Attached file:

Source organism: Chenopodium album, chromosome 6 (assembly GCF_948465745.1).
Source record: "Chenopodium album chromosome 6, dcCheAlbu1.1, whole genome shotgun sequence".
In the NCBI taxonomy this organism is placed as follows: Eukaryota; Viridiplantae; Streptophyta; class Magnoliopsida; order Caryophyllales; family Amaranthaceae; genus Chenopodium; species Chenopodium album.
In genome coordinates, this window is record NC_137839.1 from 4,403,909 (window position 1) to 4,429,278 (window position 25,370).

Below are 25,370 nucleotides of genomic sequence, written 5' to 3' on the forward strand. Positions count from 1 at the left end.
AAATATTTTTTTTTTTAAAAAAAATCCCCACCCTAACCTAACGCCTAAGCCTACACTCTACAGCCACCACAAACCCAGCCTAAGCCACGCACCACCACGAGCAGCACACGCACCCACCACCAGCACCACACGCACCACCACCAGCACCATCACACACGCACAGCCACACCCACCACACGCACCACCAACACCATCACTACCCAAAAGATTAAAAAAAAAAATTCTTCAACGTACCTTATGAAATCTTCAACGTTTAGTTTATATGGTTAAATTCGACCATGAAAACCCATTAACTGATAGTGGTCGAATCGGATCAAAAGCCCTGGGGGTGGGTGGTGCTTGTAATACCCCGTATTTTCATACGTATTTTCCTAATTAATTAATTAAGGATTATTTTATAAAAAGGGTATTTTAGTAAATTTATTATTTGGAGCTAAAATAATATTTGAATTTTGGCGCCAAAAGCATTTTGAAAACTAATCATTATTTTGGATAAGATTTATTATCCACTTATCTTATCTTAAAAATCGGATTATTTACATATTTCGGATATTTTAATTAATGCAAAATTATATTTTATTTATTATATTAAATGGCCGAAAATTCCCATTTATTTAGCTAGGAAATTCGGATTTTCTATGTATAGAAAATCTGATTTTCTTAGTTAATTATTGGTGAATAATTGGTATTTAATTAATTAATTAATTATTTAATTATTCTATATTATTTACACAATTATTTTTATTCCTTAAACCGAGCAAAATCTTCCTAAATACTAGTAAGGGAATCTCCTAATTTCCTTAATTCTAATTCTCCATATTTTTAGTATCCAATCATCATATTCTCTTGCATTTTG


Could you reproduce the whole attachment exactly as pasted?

Source organism: Chenopodium album, chromosome 6 (assembly GCF_948465745.1).
Source record: "Chenopodium album chromosome 6, dcCheAlbu1.1, whole genome shotgun sequence".
In the NCBI taxonomy this organism is placed as follows: Eukaryota; Viridiplantae; Streptophyta; class Magnoliopsida; order Caryophyllales; family Amaranthaceae; genus Chenopodium; species Chenopodium album.
In genome coordinates, this window is record NC_137839.1 from 4,403,909 (window position 1) to 4,429,278 (window position 25,370).

Below are 25,370 nucleotides of genomic sequence, written 5' to 3' on the forward strand. Positions count from 1 at the left end.
AAATATTTTTTTTTTTAAAAAAAATCCCCACCCTAACCTAACGCCTAAGCCTACACTCTACAGCCACCACAAACCCAGCCTAAGCCACGCACCACCACGAGCAGCACACGCACCCACCACCAGCACCACACGCACCACCACCAGCACCATCACACACGCACAGCCACACCCACCACACGCACCACCAACACCATCACTACCCAAAAGATTAAAAAAAAAAATTCTTCAACGTACCTTATGAAATCTTCAACGTTTAGTTTATATGGTTAAATTCGACCATGAAAACCCATTAACTGATAGTGGTCGAATCGGATCAAAAGCCCTGGGGGTGGGTGGTGCTTGTAATACCCCGTATTTTCATACGTATTTTCCTAATTAATTAATTAAGGATTATTTTATAAAAAGGGTATTTTAGTAAATTTATTATTTGGAGCTAAAATAATATTTGAATTTTGGCGCCAAAAGCATTTTGAAAACTAATCATTATTTTGGATAAGATTTATTATCCACTTATCTTATCTTAAAAATCGGATTATTTACATATTTCGGATATTTTAATTAATGCAAAATTATATTTTATTTATTATATTAAATGGCCGAAAATTCCCATTTATTTAGCTAGGAAATTCGGATTTTCTATGTATAGAAAATCTGATTTTCTTAGTTAATTATTGGTGAATAATTGGTATTTAATTAATTAATTAATTATTTAATTATTCTATATTATTTACACAATTATTTTTATTCCTTAAACCGAGCAAAATCTTCCTAAATACTAGTAAGGGAATCTCCTAATTTCCTTAATTCTAATTCTCCATATTTTTAGTATCCAATCATCATATTCTCTTGCATTTTG